A City Break Guide to Krakow, Poland
Dripping in Gothic grandeur, a buzzing medieval market square and founded on a legendary dragon slaying: Krakow is city ripped straight from a Brothers Grimm fairytale. For any traveller, you can't help but notice this layered, mythical history filter through its streets and facades – I certainly did when I visited. I returned feeling spellbound, humbled and itching for more, all in equal measure. Here's my tips on how you make the most of your time there:
What to do
Rising up on a limestone hill on the outskirts of Krakow's Old Town, Wawel Castle is one of the most important buildings in Poland. Home to countless monarchs, the resting place of some of the country's biggest figureheads and spilling with cultural treasures and gilded craftmanship, the complex is a mecca for locals and a must-see for visitors. It's a seamless mix of impressive Gothic, Romanesque and rennaissance architecture, rolling Buckingham Palace and Westminster Abbey into one. With so many different slices of the complex to explore – the State Rooms, Cathedral, Treasury & Armoury, Private Apartments and Dragon's Den – it's hard to know where to start. The important thing to remember, though, is that you don't need to have seen every bit of the castle site to have 'done' it. Pick a couple of highlights and take your time to soak up some of Poland's regal history.
With its status as one of the largest medieval squares in Europe, Krakow's Main Square is the city's nucleus. Fringed by pastel-coloured townhouses, it's the perfect social hub to sit down with a coffee and watch the world go by. It's not just a place for relaxed admiration however: its central Cloth Hall was once the epicentre of the city's clothing trade. Today it houses a range of fine souvenir stalls, while the overlooking St Mary's Basilica drips with intricate decorations. A climb up the Town Hall Tower – the only remaining part of the old hall – dishes up widescreen Old Town views, and for an alternative journey through its storied streets, kick back in one of Krakow's horse-drawn carriages.
Housed in the former enamel factory of Oskar Schindler, this excellent museum goes far beyond its namesake Nazi industrialist who saved the lives of over 1,000 Jewish workers – a story made famous in Steven Spielberg's 1993 film Schindler's List. A number of exhibitions convey the Nazis' grip on Krakow during the Second World War. Though it's tucked away in the southern district of Podgórze, it's well worth the short trip there, and despite the building being left to ruin after the war, Schindler's former office has been left intact as a unique slice of history for you to see.
Kazimierz was the thriving Jewish Quarter of Krakow for 500 years before the Holocaust extinguished most of its population. The neighbourhood had been left to decay over several decades, and Kazimierz was in danger of being forgotten about altogether, but thankfully it bounced back in the 1990s when the Soviet Union fell. Much of Schindler's List was filmed here too, so Spielberg's worldwide exposure means, today, it claims to be one of Krakow's hippest haunts. Now, synagogues and cemeteries remain as tributes to the past and quirky shops, restaurants and cafés represent an irresistible and exciting future.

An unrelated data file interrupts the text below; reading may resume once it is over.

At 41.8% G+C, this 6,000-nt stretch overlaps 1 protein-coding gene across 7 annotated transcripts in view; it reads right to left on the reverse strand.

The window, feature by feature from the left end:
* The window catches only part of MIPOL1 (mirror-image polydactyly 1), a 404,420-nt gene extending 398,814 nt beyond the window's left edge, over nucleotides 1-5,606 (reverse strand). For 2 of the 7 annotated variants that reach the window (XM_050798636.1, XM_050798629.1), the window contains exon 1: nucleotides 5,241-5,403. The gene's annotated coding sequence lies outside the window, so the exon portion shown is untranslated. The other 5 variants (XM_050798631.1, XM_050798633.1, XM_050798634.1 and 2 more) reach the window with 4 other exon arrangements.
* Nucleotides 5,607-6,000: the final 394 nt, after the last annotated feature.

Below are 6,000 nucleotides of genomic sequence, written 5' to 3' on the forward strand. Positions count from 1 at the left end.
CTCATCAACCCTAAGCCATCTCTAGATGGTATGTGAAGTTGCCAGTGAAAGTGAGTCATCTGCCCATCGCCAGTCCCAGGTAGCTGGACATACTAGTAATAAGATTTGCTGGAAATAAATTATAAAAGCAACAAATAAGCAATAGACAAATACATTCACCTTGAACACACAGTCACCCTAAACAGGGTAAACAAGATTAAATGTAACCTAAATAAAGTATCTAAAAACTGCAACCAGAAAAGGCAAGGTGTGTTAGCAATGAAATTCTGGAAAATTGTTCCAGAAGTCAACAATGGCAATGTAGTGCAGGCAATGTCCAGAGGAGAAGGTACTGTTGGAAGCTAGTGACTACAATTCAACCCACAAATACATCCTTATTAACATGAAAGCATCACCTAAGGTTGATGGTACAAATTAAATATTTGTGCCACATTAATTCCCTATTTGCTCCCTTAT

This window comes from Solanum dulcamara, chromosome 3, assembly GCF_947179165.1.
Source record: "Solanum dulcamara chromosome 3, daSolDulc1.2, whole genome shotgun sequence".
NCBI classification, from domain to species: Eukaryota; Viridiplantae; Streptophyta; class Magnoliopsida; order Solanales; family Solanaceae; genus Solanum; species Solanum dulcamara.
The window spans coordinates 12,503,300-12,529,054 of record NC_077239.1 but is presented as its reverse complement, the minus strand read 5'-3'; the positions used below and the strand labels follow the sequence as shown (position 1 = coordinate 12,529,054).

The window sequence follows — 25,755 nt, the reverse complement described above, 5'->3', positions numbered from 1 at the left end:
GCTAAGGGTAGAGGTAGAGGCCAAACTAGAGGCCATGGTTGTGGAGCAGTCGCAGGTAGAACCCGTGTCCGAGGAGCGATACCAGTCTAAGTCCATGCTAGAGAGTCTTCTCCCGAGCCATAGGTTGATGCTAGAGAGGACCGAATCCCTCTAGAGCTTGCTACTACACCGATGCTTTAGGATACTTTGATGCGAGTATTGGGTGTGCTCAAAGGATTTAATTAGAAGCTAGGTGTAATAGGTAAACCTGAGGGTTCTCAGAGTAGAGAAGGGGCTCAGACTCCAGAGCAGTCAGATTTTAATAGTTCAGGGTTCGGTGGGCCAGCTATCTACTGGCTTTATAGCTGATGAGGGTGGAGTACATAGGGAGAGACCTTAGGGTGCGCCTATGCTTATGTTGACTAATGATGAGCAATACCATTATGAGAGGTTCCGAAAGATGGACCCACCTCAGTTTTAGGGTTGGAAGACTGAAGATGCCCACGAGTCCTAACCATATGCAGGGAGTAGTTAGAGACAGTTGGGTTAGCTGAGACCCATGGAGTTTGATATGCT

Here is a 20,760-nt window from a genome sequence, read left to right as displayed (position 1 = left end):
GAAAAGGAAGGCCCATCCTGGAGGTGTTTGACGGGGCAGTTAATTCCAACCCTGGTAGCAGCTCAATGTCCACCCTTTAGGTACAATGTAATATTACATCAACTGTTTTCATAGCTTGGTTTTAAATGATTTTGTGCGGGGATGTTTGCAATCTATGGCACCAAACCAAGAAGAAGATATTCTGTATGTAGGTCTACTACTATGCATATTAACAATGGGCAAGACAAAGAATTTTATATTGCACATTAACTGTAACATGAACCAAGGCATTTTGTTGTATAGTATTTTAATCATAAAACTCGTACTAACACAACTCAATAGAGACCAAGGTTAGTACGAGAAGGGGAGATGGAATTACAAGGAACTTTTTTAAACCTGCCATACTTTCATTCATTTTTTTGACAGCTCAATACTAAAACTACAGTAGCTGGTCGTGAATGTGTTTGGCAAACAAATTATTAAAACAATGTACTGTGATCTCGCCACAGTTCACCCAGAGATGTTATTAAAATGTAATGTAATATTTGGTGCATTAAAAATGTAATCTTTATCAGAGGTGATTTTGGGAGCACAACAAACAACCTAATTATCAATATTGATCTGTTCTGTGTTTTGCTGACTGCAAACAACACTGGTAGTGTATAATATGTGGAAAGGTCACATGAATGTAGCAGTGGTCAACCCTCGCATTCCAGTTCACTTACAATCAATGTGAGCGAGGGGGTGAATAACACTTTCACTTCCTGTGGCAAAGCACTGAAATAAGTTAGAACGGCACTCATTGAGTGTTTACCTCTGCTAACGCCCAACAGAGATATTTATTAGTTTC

Spread your wings
Krakow is exciting in itself, but it is also a good base for exploring the wider area. Many come here with a visit to the Auschwitz-Birkenau Memorial & Museum in mind, a former Nazi concentration camp widely known for the mass genocide of Jews that occurred there. While harrowing, I found it a compelling visit, essential for both extending my knowledge of what happened there, and for paying my respects to all those who lost their lives.
Just 30 minutes from the city, Wieliczka Salt Mine is a jaw-dropping subterranean network of tunnels and caves all carved from, well, salt. Intricately crafted sculptures – designed by the miners themselves, not artists – pepper each chamber, with the pick of the bunch the Chapel of St Kinga, bedecked in chandeliers, murals and even an altar.
If you really fancy stretching your legs, consider Zakopane, a popular winter resort that is just 65 miles from Krakow, and is also the Polish gateway to the Tatra Mountains. In winter it's a snow scene of postcard proportions and in summer a hikers' paradise. Wooden villas line its streets on terra firma, while a cable car zips you nearly 1,000m up its rocky slopes, serving up an epic, wild widescreen view.
How to do it
Stay somewhere close to the city's Old Town and take advantage of its compact nature. All of its main attractions are easily walkable and strolling its wide boulevards out of its medieval heart to sights like Schindler's Museum and the Jewish Quarter is a joy in itself. For day trips out of Krakow, its main bus and train station offers a range of quick and easy links, or you can arrange private tours and tickets through your Flight Centre Travel Expert in advance.
When to go
Each of the seasons bring a different twist on your experience in Krakow. The shoulder seasons of spring and autumn serve up pleasant temperatures and long days but without the throng of tourists that the summer heat draws. The mercury can nudge 40°C in peak summer, but the festivals that litter its squares and buildings show off Krakow's cultural depth, celebrating everything from jazz to pierogi (Polish dumplings). Winter in Krakow brings freezing weather but also a magnificent Christmas market and a healthy dusting of snow, making for a spectacular scene.
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